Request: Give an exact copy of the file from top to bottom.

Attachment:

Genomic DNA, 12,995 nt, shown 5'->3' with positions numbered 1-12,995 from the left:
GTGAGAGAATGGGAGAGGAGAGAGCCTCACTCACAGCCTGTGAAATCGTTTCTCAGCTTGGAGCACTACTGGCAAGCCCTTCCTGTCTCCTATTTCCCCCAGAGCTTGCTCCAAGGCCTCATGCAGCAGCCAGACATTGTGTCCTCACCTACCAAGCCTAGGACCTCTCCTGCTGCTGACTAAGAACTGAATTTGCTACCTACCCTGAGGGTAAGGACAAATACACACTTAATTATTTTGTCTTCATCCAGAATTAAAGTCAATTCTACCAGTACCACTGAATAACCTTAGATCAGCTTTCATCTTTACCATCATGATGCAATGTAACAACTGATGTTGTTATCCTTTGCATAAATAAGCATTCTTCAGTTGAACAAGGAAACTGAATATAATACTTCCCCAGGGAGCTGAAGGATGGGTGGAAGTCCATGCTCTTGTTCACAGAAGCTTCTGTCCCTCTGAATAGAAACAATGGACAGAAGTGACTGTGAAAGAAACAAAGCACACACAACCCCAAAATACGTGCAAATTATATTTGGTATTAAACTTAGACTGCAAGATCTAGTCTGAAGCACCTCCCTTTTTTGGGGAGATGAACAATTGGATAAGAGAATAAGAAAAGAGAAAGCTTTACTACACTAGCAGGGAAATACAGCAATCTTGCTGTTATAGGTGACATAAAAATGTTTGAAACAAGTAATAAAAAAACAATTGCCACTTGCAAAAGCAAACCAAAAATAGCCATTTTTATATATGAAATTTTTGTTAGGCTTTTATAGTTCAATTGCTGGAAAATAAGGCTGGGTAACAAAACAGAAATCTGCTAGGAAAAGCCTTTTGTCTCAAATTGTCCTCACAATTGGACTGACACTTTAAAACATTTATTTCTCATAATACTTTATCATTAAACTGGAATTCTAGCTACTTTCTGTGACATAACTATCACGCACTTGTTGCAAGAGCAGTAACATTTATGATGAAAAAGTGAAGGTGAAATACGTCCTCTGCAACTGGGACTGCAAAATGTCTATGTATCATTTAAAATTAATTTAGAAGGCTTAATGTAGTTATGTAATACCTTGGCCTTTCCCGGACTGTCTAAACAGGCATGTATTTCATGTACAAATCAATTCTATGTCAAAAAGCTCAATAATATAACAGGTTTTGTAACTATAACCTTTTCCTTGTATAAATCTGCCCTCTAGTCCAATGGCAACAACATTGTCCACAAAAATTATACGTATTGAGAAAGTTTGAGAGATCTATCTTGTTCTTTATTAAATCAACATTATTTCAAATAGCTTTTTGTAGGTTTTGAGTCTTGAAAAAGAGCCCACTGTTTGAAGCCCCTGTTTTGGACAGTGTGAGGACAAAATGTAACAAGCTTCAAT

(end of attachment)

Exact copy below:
Genomic DNA, 12,995 nt, shown 5'->3' with positions numbered 1-12,995 from the left:
GTGAGAGAATGGGAGAGGAGAGAGCCTCACTCACAGCCTGTGAAATCGTTTCTCAGCTTGGAGCACTACTGGCAAGCCCTTCCTGTCTCCTATTTCCCCCAGAGCTTGCTCCAAGGCCTCATGCAGCAGCCAGACATTGTGTCCTCACCTACCAAGCCTAGGACCTCTCCTGCTGCTGACTAAGAACTGAATTTGCTACCTACCCTGAGGGTAAGGACAAATACACACTTAATTATTTTGTCTTCATCCAGAATTAAAGTCAATTCTACCAGTACCACTGAATAACCTTAGATCAGCTTTCATCTTTACCATCATGATGCAATGTAACAACTGATGTTGTTATCCTTTGCATAAATAAGCATTCTTCAGTTGAACAAGGAAACTGAATATAATACTTCCCCAGGGAGCTGAAGGATGGGTGGAAGTCCATGCTCTTGTTCACAGAAGCTTCTGTCCCTCTGAATAGAAACAATGGACAGAAGTGACTGTGAAAGAAACAAAGCACACACAACCCCAAAATACGTGCAAATTATATTTGGTATTAAACTTAGACTGCAAGATCTAGTCTGAAGCACCTCCCTTTTTTGGGGAGATGAACAATTGGATAAGAGAATAAGAAAAGAGAAAGCTTTACTACACTAGCAGGGAAATACAGCAATCTTGCTGTTATAGGTGACATAAAAATGTTTGAAACAAGTAATAAAAAAACAATTGCCACTTGCAAAAGCAAACCAAAAATAGCCATTTTTATATATGAAATTTTTGTTAGGCTTTTATAGTTCAATTGCTGGAAAATAAGGCTGGGTAACAAAACAGAAATCTGCTAGGAAAAGCCTTTTGTCTCAAATTGTCCTCACAATTGGACTGACACTTTAAAACATTTATTTCTCATAATACTTTATCATTAAACTGGAATTCTAGCTACTTTCTGTGACATAACTATCACGCACTTGTTGCAAGAGCAGTAACATTTATGATGAAAAAGTGAAGGTGAAATACGTCCTCTGCAACTGGGACTGCAAAATGTCTATGTATCATTTAAAATTAATTTAGAAGGCTTAATGTAGTTATGTAATACCTTGGCCTTTCCCGGACTGTCTAAACAGGCATGTATTTCATGTACAAATCAATTCTATGTCAAAAAGCTCAATAATATAACAGGTTTTGTAACTATAACCTTTTCCTTGTATAAATCTGCCCTCTAGTCCAATGGCAACAACATTGTCCACAAAAATTATACGTATTGAGAAAGTTTGAGAGATCTATCTTGTTCTTTATTAAATCAACATTATTTCAAATAGCTTTTTGTAGGTTTTGAGTCTTGAAAAAGAGCCCACTGTTTGAAGCCCCTGTTTTGGACAGTGTGAGGACAAAATGTAACAAGCTTCAAT